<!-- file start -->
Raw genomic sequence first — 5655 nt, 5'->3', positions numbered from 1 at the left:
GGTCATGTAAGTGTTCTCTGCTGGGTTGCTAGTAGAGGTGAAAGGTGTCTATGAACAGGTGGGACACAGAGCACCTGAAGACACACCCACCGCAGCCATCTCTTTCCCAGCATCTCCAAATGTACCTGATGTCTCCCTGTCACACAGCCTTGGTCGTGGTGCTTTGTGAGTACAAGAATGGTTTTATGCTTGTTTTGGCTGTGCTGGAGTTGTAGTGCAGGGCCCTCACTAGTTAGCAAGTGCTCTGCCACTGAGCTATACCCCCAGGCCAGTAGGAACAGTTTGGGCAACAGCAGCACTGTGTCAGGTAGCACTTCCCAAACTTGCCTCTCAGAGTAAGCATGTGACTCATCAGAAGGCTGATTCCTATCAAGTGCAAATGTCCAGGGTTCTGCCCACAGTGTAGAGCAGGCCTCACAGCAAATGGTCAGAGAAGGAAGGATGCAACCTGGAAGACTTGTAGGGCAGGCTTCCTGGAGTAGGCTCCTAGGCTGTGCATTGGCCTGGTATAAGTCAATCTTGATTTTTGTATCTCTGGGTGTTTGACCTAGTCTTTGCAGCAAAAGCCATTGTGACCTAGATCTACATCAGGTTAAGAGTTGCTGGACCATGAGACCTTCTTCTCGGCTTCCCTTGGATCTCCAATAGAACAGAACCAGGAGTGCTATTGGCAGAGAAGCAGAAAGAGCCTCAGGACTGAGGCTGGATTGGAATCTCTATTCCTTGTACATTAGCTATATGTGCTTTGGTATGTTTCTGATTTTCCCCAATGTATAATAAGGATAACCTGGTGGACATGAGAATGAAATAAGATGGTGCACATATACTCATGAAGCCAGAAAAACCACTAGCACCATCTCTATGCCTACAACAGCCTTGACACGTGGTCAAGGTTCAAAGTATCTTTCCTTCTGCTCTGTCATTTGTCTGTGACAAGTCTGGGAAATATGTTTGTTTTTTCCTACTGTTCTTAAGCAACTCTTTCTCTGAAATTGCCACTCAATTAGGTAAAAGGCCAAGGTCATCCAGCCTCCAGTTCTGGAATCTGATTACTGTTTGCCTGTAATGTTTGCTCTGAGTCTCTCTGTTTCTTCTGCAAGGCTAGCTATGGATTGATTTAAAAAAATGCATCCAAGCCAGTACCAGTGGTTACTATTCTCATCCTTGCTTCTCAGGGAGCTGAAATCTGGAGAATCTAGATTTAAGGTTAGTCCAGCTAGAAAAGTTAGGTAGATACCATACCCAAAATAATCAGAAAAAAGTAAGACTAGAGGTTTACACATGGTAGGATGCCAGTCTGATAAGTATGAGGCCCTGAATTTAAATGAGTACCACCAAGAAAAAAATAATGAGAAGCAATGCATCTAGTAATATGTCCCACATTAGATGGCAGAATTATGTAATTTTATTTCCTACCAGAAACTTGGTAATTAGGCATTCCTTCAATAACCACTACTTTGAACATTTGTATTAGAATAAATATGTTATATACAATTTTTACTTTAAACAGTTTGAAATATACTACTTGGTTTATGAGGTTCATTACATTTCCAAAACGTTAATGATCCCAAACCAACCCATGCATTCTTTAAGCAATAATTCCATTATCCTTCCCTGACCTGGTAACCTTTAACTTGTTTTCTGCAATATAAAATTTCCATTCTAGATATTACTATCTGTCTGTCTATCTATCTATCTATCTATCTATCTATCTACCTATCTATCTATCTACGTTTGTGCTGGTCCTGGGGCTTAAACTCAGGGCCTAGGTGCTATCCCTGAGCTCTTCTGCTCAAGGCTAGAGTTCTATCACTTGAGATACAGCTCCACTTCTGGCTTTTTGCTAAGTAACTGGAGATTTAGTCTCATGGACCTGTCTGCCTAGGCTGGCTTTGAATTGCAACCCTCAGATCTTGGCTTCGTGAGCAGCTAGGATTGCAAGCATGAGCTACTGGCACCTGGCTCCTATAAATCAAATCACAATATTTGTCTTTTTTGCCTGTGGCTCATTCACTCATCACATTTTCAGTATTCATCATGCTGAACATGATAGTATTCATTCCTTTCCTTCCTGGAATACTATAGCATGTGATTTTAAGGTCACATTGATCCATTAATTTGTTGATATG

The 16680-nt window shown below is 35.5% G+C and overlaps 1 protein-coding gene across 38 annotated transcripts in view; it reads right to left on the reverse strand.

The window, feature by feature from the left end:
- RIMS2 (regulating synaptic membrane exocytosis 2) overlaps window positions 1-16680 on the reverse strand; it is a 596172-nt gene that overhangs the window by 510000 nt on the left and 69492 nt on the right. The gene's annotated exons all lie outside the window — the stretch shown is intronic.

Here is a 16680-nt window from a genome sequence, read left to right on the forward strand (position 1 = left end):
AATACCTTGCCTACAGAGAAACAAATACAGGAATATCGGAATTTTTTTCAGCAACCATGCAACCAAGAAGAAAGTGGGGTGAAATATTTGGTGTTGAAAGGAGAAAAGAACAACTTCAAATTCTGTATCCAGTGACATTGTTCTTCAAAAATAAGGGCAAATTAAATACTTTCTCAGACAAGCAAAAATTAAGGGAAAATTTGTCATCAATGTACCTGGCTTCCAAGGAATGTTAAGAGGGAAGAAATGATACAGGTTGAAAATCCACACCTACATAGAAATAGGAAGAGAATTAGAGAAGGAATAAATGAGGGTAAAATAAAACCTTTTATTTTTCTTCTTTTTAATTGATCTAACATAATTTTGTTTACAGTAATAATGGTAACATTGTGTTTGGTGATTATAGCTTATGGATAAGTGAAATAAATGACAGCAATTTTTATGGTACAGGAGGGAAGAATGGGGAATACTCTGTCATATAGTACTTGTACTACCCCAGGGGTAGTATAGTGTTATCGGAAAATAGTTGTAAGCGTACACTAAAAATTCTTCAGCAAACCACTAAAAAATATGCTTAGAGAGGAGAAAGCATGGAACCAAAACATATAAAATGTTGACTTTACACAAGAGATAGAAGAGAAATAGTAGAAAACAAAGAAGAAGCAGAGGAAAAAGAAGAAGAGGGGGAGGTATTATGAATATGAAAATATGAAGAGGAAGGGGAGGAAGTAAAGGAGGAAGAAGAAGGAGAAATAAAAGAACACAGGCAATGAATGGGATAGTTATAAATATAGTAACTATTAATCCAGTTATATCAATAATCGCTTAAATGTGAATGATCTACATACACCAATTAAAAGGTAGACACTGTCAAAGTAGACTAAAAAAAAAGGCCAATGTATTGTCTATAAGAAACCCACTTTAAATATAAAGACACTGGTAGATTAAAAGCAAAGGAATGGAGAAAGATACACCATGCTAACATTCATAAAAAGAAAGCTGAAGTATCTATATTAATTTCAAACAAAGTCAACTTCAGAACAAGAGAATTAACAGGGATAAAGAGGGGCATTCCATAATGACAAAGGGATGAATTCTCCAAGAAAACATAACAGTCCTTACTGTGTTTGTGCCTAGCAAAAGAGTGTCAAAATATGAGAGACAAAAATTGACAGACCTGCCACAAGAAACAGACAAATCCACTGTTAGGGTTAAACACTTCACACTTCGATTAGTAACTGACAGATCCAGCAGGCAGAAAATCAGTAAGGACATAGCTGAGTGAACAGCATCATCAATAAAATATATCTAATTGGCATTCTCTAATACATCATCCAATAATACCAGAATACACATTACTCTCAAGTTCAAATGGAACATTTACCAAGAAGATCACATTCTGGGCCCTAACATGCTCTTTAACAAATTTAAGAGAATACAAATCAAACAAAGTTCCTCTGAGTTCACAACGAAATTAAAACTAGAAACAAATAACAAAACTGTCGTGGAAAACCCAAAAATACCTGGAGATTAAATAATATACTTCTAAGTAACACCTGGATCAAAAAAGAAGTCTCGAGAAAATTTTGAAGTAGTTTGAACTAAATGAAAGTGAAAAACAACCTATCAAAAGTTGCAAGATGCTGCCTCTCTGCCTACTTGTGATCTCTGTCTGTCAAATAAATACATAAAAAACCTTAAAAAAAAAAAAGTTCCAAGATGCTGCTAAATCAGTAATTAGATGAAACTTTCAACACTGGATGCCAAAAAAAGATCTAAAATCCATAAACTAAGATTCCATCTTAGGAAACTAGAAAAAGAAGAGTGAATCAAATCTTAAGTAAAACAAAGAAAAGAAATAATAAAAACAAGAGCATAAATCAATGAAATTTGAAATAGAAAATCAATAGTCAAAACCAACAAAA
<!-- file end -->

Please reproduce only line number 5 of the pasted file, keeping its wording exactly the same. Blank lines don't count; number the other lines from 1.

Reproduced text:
- RIMS2 (regulating synaptic membrane exocytosis 2) overlaps window positions 1-16680 on the reverse strand; it is a 596172-nt gene that overhangs the window by 510000 nt on the left and 69492 nt on the right. The gene's annotated exons all lie outside the window — the stretch shown is intronic.